For cleared positions it’s often essential to transfer workers between contracts rather than onboard new talent. Unfortunately, that’s often easier said than done. The issue of security clearance mobility is the focus of a recent white paper released by the Intelligence and National Security Alliance (INSA). While one may assume that once you’ve obtained a security clearance you should be able to use that eligibility to access the same level of information, that’s all too often not the case.

“You would think a top secret clearance is a top secret clearance is a top secret clearance, it shouldn’t matter who granted it, who did the investigation, or accepted it, and who you’re transferring it to, but it does,” said Larry Hanauer, vice president of policy at INSA. It’s a problem that anyone who has left government and tried to move into the private sector can relate to – that sense of being in access one minute, and sitting on the sidelines the next.

“We’re talking about 17 different intelligence community agencies and 43 different components of the Department of Defense,” said Hanauer. “So, you can imagine if each of them has different process or a different approach for accepting their clearances that’s just a recipe for delays, for increased costs, and for slowed processes, slowed work.”

Contractors are often disproportionately affected by those mobility delays, with 2-5 week processes just to transfer eligibility between one agency’s SCIF and another.

“Much of that time might have me sitting with my new company…in other words, I was sitting in a SCIF yesterday, but it will take me weeks to get into another,” said Greg Torres, director of personnel security at Booz Allen and chair of the personnel security working group at INSA.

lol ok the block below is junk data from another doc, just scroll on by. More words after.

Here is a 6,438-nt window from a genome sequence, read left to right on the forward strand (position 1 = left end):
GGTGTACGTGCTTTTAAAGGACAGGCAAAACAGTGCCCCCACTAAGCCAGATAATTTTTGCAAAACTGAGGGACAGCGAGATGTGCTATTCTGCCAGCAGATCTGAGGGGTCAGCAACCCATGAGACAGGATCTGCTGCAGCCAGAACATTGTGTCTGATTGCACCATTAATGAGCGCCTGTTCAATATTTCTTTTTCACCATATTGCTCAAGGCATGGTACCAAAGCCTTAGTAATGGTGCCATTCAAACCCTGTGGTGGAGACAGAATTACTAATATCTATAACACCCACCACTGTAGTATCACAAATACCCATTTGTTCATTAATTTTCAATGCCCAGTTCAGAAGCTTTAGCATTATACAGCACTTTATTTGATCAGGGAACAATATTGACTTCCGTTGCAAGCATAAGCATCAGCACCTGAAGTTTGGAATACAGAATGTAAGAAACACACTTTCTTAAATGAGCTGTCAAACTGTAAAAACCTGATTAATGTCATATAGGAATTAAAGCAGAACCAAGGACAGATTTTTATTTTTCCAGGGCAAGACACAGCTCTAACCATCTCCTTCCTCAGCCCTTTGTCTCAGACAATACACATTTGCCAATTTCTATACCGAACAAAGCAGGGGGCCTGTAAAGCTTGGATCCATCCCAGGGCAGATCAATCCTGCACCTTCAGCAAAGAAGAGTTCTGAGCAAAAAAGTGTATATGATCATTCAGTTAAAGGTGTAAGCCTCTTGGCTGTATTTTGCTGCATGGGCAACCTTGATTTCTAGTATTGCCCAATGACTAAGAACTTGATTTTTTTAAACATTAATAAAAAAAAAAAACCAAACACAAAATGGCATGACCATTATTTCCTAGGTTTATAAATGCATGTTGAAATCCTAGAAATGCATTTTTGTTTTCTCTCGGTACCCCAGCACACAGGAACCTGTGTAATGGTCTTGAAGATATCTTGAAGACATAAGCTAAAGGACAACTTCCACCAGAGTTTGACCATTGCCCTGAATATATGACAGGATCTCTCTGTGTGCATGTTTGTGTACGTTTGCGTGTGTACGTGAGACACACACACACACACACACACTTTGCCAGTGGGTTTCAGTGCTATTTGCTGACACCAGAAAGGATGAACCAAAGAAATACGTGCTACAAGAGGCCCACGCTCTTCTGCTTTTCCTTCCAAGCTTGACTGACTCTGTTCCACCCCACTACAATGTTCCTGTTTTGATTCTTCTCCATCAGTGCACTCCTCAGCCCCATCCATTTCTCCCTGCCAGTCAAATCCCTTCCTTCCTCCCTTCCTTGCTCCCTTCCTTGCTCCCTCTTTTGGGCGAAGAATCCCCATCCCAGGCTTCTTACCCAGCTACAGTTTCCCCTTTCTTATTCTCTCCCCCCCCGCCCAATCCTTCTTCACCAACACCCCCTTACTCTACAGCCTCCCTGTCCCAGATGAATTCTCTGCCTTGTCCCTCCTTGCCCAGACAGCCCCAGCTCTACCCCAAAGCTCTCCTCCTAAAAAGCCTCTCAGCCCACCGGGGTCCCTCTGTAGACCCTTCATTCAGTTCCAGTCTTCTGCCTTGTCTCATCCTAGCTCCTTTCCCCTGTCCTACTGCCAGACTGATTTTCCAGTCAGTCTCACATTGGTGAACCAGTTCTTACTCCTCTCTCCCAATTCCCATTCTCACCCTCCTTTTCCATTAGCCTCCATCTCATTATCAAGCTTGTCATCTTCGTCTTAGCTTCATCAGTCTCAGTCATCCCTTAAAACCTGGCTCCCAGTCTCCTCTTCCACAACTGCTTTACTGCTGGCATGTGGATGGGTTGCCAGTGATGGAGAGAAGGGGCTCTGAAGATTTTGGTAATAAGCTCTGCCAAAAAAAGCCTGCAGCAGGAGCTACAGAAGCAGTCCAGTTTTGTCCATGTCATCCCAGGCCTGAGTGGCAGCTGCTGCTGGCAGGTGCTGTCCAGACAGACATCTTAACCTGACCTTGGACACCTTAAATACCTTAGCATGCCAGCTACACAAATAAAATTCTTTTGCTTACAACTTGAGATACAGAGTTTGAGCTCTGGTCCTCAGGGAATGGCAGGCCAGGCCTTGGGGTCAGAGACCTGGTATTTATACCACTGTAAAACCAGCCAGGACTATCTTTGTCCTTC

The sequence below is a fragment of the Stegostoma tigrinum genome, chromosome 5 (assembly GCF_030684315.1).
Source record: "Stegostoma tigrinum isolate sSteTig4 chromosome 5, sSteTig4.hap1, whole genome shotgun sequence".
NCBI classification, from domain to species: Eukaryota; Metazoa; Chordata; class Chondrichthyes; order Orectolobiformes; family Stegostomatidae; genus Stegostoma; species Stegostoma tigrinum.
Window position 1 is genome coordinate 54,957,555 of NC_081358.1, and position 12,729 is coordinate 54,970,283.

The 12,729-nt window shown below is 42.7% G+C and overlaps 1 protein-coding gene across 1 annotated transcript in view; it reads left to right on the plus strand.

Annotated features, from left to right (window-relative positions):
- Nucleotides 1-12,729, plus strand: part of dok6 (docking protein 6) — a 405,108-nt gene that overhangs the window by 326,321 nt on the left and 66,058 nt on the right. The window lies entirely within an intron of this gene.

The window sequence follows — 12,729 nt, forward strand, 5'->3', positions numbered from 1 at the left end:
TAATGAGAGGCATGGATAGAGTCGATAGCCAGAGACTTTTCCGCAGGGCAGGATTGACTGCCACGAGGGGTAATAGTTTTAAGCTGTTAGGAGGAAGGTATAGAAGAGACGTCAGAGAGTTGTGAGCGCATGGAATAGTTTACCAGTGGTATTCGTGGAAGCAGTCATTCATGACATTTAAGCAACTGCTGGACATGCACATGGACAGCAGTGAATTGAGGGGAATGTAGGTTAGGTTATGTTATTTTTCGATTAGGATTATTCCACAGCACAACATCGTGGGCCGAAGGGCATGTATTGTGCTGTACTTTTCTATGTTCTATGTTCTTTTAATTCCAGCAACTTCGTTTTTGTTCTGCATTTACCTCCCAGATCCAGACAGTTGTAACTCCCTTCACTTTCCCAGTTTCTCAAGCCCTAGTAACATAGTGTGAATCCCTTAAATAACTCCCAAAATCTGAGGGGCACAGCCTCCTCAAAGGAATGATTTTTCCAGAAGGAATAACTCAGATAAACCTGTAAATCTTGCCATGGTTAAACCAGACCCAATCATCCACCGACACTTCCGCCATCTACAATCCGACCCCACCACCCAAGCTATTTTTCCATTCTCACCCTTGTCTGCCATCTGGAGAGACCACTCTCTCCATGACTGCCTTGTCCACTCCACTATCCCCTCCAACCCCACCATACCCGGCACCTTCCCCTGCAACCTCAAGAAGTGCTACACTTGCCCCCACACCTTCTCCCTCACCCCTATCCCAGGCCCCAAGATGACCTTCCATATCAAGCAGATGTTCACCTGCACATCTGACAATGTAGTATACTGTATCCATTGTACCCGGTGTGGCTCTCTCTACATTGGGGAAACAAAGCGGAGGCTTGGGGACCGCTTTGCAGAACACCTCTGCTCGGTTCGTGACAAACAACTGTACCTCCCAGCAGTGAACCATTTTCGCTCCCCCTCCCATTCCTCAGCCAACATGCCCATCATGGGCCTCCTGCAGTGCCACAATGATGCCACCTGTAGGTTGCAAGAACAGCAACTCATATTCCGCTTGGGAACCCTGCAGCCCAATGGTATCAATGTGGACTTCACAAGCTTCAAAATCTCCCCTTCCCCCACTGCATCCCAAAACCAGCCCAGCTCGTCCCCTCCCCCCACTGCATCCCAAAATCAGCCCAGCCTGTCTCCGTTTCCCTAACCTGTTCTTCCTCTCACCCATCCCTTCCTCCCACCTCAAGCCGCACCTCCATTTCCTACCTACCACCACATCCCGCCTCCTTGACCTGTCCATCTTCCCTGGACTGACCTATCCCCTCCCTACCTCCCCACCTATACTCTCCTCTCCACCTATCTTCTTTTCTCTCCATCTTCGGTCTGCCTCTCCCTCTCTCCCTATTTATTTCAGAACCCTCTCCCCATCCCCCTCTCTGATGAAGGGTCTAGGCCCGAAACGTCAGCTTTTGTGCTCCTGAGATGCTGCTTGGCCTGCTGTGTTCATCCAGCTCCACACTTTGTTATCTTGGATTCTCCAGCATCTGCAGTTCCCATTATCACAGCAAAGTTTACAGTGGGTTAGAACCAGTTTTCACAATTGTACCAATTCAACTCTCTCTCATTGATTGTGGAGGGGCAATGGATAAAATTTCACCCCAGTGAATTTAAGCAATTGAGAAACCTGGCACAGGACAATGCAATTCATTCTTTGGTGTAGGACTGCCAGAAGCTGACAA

With approximately 1 million cleared contractors and INSA estimates that 15% of those industry cleared workers are affected by mobility issues each year – that is a significant cost in both time, money, and ability to place the right individuals into the right positions.

“You may not get the best people on a project, you’re getting the people the agency will support. This all has an impact on the mission,” said Hanauer.

Moving the Mark Past Reciprocity

Security clearance reciprocity is another topic INSA has addressed and that frequently comes up in security clearance reform conversations.

“The reciprocity decision is only one piece of the 2-5 weeks it can take to move individuals,” said Torres. “Reciprocity is one thing, and it’s very small, but mobility is talking about the whole end to end process of moving someone from one classified program and sitting in another classified program.”

Reciprocity figures may be significantly lower than the reality of how long it takes to transfer clearance eligibility. Without the right steps toward improving mobility, the issue of sitting in a Pentagon visitor’s center and waiting to be escorted into an office as you await further access are all too real.

INSA offers several recommendations for improving security clearance mobility, including specific recommendations to the DoD, IC, and ODNI.

Other Hot Topics in Clearance Reform

Mobility isn’t the only security clearance hot topic INSA has addressed and will address. Here are other key topics in security clearance reform:

  • Trusted Workforce 2.0
  • Controlled Unclassified Information (CUI)
  • Insider Threats
  • Foreign Ties and Clearances
  • Adjudicative Guidelines vs. Commercial Vetting Guidelines

 

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Lindy Kyzer is the editor of ClearanceJobs.com. She loves the NISPPAC, social media, and the U.S. military. Have a conference, tip, or story idea to share? Email lindy.kyzer@clearancejobs.com. Interested in writing for ClearanceJobs.com? Learn more here.